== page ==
Pubdate: Wed, 3 Jun 2009
Source: Daily Reflector (Greenville, NC)
Copyright: 2009 Daily Reflector
Author: Ginger Livingston


The Pitt County Sheriff's Office investigated 46 cases of illicit
prescription drug use in 2008. That only scratched the surface of a
growing issue, Sheriff Mac Manning said.

"That's one detective who is working what amounts to a case a week,"
Manning said. "And we know there is a much bigger problem." The
problem is becoming so commonplace, Manning, with assistance from
state Rep. Marian McLawhorn, D-Pitt, is pursuing legislation that
would allow North Carolina's 100 sheriffs to access the Controlled
Substances Reporting System database that is operated by the state's
Department of Health and Human Services.

The reporting system requires pharmacists to document with the state
every Schedule II through Schedule V prescription filled. The levels
are used to identify narcotics, painkillers, stimulants and medicines
for anxiety and depression.

Manning said the original goal of the database was to give doctors a
resource for identifying people who were visiting more than one doctor
to obtain multiple prescriptions of such medications. However, only
3,900 of the state's 29,000 medical practitioners are connected to the
system. The State Bureau of Investigation has access to the system for
investigative purposes. Manning said allowing sheriff's investigators
similar access expands the number of law enforcement officers
investigating suspicious prescriptions.

"There are some estimates that the prescription diversion problem has
become as great as the illegal drug trade," Manning said.

The nonmedical use of prescription pain relievers is the second most
common form of illicit drug use in the United States, according to the
2007 National Survey on Drug Use and Health conducted by the federal
government's Substance Abuse and Mental Health Services
Administration. It's a boon to drug dealers because the illegal use
and sale of these drugs does not carry the serious criminal penalties
associated with cocaine, heroin and marijuana, Manning said.

The drugs are easy to obtain, he said. It's not unusual for someone
who receives painkillers for dental work or other injury to have
leftover painkillers. People with legitimate injuries and illnesses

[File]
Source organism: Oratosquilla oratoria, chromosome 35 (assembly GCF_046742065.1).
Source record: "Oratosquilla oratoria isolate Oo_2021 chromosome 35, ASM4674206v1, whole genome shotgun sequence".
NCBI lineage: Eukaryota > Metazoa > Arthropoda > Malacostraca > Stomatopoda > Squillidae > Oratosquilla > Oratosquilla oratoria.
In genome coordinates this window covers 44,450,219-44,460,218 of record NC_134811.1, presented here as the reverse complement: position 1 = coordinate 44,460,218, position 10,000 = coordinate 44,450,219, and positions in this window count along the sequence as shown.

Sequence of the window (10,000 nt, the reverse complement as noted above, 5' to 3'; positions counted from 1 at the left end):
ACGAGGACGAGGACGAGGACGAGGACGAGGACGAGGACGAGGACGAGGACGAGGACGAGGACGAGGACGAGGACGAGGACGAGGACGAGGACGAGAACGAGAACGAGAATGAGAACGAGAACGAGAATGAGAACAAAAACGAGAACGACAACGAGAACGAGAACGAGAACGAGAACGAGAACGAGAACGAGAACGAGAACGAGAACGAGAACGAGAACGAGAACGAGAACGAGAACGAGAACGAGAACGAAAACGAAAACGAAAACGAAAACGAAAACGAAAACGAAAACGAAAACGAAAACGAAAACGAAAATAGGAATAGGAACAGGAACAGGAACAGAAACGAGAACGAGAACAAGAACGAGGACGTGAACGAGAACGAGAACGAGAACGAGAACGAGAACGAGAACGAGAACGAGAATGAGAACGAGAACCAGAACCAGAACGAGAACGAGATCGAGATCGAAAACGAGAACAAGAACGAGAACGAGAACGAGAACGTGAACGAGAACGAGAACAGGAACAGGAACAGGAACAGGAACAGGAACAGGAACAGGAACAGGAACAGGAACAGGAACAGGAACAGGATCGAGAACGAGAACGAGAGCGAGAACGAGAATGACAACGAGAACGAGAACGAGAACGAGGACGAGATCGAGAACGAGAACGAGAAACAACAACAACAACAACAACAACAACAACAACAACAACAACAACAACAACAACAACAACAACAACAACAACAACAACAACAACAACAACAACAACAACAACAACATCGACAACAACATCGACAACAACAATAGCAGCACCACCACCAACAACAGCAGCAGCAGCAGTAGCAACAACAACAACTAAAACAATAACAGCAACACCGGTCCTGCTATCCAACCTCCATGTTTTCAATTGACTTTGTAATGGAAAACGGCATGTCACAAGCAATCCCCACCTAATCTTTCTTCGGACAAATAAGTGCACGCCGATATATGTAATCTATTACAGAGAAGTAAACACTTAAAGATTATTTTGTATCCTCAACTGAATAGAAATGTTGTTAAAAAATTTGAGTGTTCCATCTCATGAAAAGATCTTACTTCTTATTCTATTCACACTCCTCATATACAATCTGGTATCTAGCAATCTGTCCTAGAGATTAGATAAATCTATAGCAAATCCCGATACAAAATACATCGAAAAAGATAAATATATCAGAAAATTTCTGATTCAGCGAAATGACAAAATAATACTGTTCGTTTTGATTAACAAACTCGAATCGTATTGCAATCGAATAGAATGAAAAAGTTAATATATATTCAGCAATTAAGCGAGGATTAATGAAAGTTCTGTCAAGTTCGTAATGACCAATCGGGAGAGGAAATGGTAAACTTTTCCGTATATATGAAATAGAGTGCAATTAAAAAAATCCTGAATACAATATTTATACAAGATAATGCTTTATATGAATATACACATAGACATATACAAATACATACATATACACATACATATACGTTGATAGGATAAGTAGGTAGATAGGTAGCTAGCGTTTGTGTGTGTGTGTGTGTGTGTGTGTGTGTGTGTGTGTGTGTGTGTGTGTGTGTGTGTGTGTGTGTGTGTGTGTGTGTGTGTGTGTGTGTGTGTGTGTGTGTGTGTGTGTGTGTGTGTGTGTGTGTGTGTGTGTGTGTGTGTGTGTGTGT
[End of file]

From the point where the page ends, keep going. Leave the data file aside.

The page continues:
will doctor shop, visit multiple physicians to get multiple
prescriptions for painkillers. There's also a growing trend in copying
a prescription and having it filled at multiple pharmacies, Manning

It's not only illegal to use painkillers for a nonmedical use, there's
also the negative financial impact on health insurance providers,
prescription drug plans and taxpayer subsidized programs like
Medicaid, Manning said. In one case investigated by Manning's office,
a Medicaid recipient had 25 fraudulent prescriptions filled. It cost
taxpayers approximately $11,600 to fill those prescriptions, Manning

In 2008, Manning's office investigated 46 drug diversion cases,
resulting in 30 arrests.

The proposed legislation would allow deputies to check the reporting
system only during an ongoing investigation of suspicious activity and
reports of abuse. They would not be allowed to monitor the system to
identify suspicious trends, Manning said.

Manning said if a pharmacists suspect a prescription is counterfeit,
for instance, investigators can check the system to see if multiple
attempts have been made to fill the prescription.

Currently, a detective has to secure a subpoena and call individual
pharmacies to check for duplications.

If a supplier's name comes up in an investigation, a records check
would allow detectives to see if the person is doctor shopping. "It
saves the detectives a lot of legwork and knocking on doors," Manning
said. "It can narrow their search." The proposed legislation would
only open the files to sheriff offices, not police departments.
Manning said when discussing the bill's language, it was thought best
to limit it to sheriff offices in the beginning. The legislation is
before the state House of Representatives' Judiciary III committee.
Chairman Ronnie Sutton, D-Robeson, promised a thorough hearing of the
bill after work on the state budget is completed, McLawhorn said late
last week. Concerns about privacy violations also are being discussed,
McLawhorn said, and changes have been added that should eliminate
abuse. Before launching a search, the legislation would require
formation of an official case file. Investigators would report the
search to the attorney general's office and any findings of unusual
patterns of prescribing drugs. Deputies would have to undergo 10 hours
of training about the system before using it, she said, and additional
software would have to be purchased. The purchase of the software and
the need for personnel to work with law enforcement may be the biggest
obstacle to the legislation's passage. McLawhorn said the
appropriation would be just over $100,000 but it would be considered
program expansion money and a moratorium has been placed on expanding
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